As each data center layout is a little different, it is recommended with the Hot Aisle/Cold Aisle rack arrangement to put the CRAC air units at both ends of the hot aisle. There are two situations to consider:
First, if the maximum heat load is less than the cooling load of all the CRAC units at the end of the Hot Aisles, then alternate CRAC units will and can act as the redundant cooling unit. Obviously, the airflow for each row may not be consistent. As will be noted below, the use of a common plenum can help eliminate mixing of hot and cold air.
If the maximum heat load equals the cooling load of all the CRAC units at the end of the Hot Aisles, then space and location for the redundant units needs to determined. In this case, it would be recommended to add the redundant unit next to a unit at the end of a row and center the two units on the middle of the Hot Aisle (assumes the units are all 100% front access). This will then suggest that you rotate for equal wear the two units paired together so that one is available as a redundant unit.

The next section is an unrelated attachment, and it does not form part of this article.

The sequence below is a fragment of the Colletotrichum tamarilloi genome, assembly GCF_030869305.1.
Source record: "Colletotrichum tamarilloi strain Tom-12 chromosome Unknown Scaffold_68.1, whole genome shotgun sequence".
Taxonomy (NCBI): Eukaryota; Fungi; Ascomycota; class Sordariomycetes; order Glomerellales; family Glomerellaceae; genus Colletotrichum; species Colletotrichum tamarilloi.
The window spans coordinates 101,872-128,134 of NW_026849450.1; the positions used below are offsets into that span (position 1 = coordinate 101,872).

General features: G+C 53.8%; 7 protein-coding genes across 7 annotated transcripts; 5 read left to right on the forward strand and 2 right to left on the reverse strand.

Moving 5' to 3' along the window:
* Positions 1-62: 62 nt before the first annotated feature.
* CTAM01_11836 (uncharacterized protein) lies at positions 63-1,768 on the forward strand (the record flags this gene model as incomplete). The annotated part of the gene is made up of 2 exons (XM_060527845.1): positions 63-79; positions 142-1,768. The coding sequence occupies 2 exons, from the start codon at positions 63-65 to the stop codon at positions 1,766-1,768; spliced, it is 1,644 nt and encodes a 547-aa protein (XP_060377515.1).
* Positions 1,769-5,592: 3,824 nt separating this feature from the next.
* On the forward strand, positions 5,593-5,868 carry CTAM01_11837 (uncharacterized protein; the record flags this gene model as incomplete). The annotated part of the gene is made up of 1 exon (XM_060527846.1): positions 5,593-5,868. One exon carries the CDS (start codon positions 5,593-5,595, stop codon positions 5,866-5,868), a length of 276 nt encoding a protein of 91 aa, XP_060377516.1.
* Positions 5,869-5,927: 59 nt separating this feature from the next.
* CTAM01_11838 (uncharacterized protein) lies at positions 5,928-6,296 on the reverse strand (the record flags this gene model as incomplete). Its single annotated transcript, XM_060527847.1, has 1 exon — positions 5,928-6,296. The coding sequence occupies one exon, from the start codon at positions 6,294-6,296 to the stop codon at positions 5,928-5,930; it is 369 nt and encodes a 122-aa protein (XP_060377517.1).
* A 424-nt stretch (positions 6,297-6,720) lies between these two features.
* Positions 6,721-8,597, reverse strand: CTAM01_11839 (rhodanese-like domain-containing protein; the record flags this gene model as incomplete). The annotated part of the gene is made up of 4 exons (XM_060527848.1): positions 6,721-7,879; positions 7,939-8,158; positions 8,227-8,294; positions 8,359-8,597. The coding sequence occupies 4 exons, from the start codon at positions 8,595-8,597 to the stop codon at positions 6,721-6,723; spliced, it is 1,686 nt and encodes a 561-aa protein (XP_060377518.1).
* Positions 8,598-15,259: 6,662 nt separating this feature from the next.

However, this presents a problem. If a unit fails and is not paired with a redundant unit, then your room balance could be off. To improve on this configuration, you could duct back to the CRAC units from either the complete Hot Aisle or from the center of the Hot Aisle using a common plenum (such as the space above a drop ceiling), to prevent the mixing of hot air across a Cold Aisle. With some supplemental cooling systems, the modules can be oriented to provide redundancy. This eliminates airflow across rows of racks and the need to be concerned with redundant CRAC units.
ABOUT THE AUTHOR: Steve Madera is vice president and general manager for environmental business at Liebert Corporation and a member of ASHRAE. Steve has more than 25 years of residential and commercial experience in the air industry.